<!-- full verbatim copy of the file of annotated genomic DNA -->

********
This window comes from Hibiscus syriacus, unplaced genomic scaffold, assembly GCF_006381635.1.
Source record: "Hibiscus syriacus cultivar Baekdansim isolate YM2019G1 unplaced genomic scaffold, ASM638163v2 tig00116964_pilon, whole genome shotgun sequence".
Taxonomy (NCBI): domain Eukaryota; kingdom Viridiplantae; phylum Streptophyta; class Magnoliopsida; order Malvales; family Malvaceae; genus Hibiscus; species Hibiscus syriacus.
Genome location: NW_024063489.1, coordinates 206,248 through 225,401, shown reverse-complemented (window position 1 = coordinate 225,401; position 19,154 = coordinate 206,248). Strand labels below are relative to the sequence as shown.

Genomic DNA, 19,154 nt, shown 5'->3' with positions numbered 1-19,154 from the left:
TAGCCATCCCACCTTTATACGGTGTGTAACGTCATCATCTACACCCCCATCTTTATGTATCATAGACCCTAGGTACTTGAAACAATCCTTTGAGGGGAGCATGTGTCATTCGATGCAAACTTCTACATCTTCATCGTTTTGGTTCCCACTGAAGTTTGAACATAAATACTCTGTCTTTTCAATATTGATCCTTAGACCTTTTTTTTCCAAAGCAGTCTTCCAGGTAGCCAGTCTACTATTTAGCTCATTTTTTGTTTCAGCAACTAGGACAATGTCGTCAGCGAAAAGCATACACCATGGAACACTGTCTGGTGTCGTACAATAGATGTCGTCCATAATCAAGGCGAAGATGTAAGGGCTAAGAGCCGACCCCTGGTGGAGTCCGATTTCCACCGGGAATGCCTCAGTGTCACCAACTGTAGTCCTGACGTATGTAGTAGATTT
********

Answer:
This window comes from Hibiscus syriacus, unplaced genomic scaffold, assembly GCF_006381635.1.
Source record: "Hibiscus syriacus cultivar Baekdansim isolate YM2019G1 unplaced genomic scaffold, ASM638163v2 tig00116964_pilon, whole genome shotgun sequence".
Taxonomy (NCBI): domain Eukaryota; kingdom Viridiplantae; phylum Streptophyta; class Magnoliopsida; order Malvales; family Malvaceae; genus Hibiscus; species Hibiscus syriacus.
Genome location: NW_024063489.1, coordinates 206,248 through 225,401, shown reverse-complemented (window position 1 = coordinate 225,401; position 19,154 = coordinate 206,248). Strand labels below are relative to the sequence as shown.

Genomic DNA, 19,154 nt, shown 5'->3' with positions numbered 1-19,154 from the left:
TAGCCATCCCACCTTTATACGGTGTGTAACGTCATCATCTACACCCCCATCTTTATGTATCATAGACCCTAGGTACTTGAAACAATCCTTTGAGGGGAGCATGTGTCATTCGATGCAAACTTCTACATCTTCATCGTTTTGGTTCCCACTGAAGTTTGAACATAAATACTCTGTCTTTTCAATATTGATCCTTAGACCTTTTTTTTCCAAAGCAGTCTTCCAGGTAGCCAGTCTACTATTTAGCTCATTTTTTGTTTCAGCAACTAGGACAATGTCGTCAGCGAAAAGCATACACCATGGAACACTGTCTGGTGTCGTACAATAGATGTCGTCCATAATCAAGGCGAAGATGTAAGGGCTAAGAGCCGACCCCTGGTGGAGTCCGATTTCCACCGGGAATGCCTCAGTGTCACCAACTGTAGTCCTGACGTATGTAGTAGATTT